Separation is when you and your ex—you can either be married or common‑law—decide to live apart. If you’re married, being separated doesn’t mean your marriage has ended. A divorce is when a court officially ends your marriage.
How do you “legally” separate in Ontario? Here are some tips to guide you through the process.
What does “separate and apart” mean?
You are legally separated as soon as you and your ex are living “separate and apart.” This could mean either:
- Each person lives in their own place.
- Both people live in the same house but have separate rooms, meals and finances.
People who separate often make an agreement to set out what their rights and responsibilities are after separating.
It’s important that:
- you both understand the agreement
- the agreement is fair
- you share complete and honest financial information
You must also consider these issues:
- Do you have financially dependent children?
- Who has the main responsibility for deciding matters of health, education and welfare?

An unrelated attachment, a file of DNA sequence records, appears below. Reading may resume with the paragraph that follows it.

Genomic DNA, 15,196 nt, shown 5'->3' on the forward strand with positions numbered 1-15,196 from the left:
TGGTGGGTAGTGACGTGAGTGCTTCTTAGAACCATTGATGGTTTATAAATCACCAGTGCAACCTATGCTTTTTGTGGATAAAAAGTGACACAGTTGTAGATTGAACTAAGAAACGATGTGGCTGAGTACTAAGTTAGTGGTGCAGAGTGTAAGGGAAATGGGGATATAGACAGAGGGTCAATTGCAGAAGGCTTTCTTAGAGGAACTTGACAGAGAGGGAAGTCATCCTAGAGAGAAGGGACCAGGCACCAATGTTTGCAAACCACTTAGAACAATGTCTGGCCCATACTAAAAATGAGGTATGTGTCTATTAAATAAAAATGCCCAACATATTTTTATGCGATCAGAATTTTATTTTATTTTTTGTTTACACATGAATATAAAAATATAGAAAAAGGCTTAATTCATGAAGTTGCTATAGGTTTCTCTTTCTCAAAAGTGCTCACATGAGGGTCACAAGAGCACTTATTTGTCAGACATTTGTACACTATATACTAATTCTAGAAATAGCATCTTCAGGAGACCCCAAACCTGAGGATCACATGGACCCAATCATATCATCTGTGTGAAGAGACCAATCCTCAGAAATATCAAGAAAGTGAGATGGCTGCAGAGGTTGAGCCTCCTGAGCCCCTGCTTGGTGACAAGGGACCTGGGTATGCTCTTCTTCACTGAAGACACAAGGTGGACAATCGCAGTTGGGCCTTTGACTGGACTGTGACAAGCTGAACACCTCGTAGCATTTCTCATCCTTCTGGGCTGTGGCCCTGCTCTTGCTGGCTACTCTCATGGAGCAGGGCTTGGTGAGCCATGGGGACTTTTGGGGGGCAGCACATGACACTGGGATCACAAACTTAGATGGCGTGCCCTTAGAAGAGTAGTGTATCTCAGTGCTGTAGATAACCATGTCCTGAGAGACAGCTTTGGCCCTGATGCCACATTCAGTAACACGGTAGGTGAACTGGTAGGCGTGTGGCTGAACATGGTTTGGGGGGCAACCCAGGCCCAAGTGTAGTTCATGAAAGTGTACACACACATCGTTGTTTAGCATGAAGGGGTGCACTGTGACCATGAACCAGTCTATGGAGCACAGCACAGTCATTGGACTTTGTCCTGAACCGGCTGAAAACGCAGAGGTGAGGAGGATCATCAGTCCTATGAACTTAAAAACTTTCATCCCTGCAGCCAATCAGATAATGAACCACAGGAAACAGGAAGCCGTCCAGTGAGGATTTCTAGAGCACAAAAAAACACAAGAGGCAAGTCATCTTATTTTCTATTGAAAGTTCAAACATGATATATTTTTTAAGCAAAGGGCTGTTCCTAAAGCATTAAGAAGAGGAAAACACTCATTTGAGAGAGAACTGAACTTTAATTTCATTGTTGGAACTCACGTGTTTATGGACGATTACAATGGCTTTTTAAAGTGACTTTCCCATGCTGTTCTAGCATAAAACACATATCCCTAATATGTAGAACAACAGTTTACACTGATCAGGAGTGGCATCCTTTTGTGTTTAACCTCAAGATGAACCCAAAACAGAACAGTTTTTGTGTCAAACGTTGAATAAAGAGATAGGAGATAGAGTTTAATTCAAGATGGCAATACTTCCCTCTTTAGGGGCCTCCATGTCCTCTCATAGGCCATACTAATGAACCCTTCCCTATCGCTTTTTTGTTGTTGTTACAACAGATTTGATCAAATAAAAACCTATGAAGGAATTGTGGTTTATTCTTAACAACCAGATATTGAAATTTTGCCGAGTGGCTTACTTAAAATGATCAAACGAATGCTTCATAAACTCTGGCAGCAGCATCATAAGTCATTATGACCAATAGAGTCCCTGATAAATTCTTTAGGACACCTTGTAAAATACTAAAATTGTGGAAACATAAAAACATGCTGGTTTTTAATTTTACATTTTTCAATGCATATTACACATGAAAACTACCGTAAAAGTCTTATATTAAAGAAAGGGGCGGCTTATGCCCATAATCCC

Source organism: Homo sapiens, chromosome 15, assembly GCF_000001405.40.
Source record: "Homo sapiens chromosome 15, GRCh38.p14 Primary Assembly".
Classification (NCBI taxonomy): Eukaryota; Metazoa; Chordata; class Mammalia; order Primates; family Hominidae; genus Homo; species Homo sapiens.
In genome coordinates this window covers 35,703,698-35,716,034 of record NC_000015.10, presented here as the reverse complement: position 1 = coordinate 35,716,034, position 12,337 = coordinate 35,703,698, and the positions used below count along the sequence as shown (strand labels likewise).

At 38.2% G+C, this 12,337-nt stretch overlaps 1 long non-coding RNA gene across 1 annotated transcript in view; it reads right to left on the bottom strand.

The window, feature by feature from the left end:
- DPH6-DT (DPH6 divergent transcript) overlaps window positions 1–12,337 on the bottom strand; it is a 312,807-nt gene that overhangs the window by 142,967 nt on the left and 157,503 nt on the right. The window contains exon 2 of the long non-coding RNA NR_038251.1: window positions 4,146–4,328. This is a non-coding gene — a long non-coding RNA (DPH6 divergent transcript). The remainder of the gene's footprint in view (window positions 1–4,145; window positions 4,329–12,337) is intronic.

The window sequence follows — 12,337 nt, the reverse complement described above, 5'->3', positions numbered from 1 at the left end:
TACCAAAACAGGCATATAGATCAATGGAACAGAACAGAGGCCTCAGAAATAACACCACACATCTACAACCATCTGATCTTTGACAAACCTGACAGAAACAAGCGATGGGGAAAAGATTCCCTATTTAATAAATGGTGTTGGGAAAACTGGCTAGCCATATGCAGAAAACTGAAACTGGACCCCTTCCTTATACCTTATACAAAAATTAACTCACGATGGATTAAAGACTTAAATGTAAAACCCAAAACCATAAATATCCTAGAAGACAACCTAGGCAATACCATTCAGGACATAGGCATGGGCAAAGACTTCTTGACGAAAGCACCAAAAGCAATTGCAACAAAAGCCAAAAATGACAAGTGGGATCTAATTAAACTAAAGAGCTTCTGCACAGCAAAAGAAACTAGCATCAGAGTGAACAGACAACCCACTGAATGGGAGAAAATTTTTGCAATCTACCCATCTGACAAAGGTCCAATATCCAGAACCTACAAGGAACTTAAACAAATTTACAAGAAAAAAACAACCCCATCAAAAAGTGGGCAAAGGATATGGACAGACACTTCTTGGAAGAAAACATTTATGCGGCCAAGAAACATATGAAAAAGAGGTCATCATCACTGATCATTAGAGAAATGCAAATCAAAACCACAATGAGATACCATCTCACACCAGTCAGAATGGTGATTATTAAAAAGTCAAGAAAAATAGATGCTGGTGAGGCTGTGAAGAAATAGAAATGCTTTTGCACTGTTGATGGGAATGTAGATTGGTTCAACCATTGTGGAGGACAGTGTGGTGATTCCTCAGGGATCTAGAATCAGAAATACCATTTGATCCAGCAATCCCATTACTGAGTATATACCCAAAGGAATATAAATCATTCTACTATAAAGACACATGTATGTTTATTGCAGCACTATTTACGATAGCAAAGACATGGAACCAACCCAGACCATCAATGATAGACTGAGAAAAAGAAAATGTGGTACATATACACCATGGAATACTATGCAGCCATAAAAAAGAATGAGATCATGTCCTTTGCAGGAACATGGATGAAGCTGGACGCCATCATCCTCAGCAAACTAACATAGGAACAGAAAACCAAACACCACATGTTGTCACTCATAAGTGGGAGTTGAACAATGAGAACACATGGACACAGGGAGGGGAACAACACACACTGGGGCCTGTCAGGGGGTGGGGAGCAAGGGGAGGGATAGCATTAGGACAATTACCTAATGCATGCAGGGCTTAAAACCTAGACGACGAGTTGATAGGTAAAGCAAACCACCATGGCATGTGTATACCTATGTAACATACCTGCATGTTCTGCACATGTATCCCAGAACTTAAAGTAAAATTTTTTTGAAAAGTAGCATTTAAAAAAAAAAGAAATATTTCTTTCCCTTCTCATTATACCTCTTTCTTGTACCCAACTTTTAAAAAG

- Who has custody?
- Who will the child mainly live with?
- What’s the visitation and vacation schedules?
- Who is paying child support? How much? How often?
- Are there any special expenses such as daycare costs?
- What are you doing with the home?
- Do you or your ex get any specific items?
- What happens to shared debts and assets?
- What happens to your pension and life insurance?
- Is one person paying spousal support?
- How much spousal support will be paid and how often?
- When will the payments stop?
- What are the tax implications?
TIP: Visit Child support table look-up
How do you make a separation agreement legally binding?
- Create a separation agreement, making sure you cover the issues listed above that are applicable to you.
- While you can draft your own separation agreement, before you sign it, you should have a lawyer review it .This is called independent legal advice. Some lawyers may only charge you for reviewing the agreement. You should ask a lawyer if they offer unbundled services and what they will charge for a review.
- Sign the agreement in front of a witness (who will also sign).
How to enforce the support part of the agreement
- Complete Form 26B: Affidavit for Filing Domestic Contract or Paternity Agreement.
Need help to complete this form? Visit StepstoJustice.ca and use the Guided Pathways tool.
- Take your agreement and Form 26B to a family courthouse to put into your court file with the clerk at the court counter. There are no filing fees for this.